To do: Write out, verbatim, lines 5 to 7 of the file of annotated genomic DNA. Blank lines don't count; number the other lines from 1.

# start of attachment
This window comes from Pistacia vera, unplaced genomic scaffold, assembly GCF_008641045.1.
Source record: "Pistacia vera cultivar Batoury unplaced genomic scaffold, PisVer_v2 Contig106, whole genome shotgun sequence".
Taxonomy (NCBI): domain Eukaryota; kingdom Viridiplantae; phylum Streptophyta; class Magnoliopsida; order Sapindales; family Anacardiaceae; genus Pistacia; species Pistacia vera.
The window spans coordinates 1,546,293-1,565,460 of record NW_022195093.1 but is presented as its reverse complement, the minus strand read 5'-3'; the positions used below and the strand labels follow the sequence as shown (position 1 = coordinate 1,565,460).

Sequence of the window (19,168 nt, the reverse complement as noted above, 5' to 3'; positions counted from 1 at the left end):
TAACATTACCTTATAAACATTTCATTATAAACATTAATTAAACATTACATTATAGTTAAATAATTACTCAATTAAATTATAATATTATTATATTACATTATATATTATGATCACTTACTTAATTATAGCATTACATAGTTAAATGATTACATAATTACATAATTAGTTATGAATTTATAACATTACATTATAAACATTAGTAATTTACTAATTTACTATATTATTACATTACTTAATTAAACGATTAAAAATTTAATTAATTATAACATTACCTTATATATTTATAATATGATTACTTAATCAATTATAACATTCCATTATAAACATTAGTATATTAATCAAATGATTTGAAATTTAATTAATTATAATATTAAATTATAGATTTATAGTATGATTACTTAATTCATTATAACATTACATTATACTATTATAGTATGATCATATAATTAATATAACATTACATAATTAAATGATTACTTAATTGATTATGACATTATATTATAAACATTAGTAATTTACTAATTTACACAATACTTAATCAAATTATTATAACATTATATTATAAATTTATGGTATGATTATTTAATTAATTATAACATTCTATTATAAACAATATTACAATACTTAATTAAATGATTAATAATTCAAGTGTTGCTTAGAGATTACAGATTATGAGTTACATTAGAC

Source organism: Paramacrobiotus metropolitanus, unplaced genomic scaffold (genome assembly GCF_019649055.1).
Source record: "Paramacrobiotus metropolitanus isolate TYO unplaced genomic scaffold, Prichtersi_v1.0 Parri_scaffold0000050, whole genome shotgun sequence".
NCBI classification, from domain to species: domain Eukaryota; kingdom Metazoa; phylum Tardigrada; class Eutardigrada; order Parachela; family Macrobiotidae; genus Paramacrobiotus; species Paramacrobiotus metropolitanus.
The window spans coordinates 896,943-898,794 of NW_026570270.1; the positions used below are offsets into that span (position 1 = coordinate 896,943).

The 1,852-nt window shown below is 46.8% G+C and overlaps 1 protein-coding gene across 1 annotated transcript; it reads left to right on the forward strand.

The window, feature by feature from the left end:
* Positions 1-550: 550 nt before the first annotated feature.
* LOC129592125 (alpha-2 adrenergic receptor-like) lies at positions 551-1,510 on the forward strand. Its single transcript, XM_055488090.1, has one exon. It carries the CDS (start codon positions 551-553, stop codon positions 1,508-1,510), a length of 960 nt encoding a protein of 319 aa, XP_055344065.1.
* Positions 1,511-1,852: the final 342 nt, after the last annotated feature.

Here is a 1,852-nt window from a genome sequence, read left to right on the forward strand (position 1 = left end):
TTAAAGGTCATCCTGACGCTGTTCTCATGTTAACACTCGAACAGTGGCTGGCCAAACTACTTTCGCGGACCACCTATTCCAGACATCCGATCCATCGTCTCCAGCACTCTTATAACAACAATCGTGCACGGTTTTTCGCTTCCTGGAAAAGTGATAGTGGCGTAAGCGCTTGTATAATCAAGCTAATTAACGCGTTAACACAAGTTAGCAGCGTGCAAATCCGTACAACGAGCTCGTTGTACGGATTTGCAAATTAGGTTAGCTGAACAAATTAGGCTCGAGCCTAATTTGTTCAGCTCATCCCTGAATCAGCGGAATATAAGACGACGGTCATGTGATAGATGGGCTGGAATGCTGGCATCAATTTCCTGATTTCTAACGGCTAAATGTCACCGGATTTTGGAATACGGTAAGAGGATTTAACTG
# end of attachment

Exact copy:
Sequence of the window (19,168 nt, the reverse complement as noted above, 5' to 3'; positions counted from 1 at the left end):
TAACATTACCTTATAAACATTTCATTATAAACATTAATTAAACATTACATTATAGTTAAATAATTACTCAATTAAATTATAATATTATTATATTACATTATATATTATGATCACTTACTTAATTATAGCATTACATAGTTAAATGATTACATAATTACATAATTAGTTATGAATTTATAACATTACATTATAAACATTAGTAATTTACTAATTTACTATATTATTACATTACTTAATTAAACGATTAAAAATTTAATTAATTATAACATTACCTTATATATTTATAATATGATTACTTAATCAATTATAACATTCCATTATAAACATTAGTATATTAATCAAATGATTTGAAATTTAATTAATTATAATATTAAATTATAGATTTATAGTATGATTACTTAATTCATTATAACATTACATTATACTATTATAGTATGATCATATAATTAATATAACATTACATAATTAAATGATTACTTAATTGATTATGACATTATATTATAAACATTAGTAATTTACTAATTTACACAATACTTAATCAAATTATTATAACATTATATTATAAATTTATGGTATGATTATTTAATTAATTATAACATTCTATTATAAACAATATTACAATACTTAATTAAATGATTAATAATTCAAGTGTTGCTTAGAGATTACAGATTATGAGTTACATTAGAC

Source organism: Paramacrobiotus metropolitanus, unplaced genomic scaffold (genome assembly GCF_019649055.1).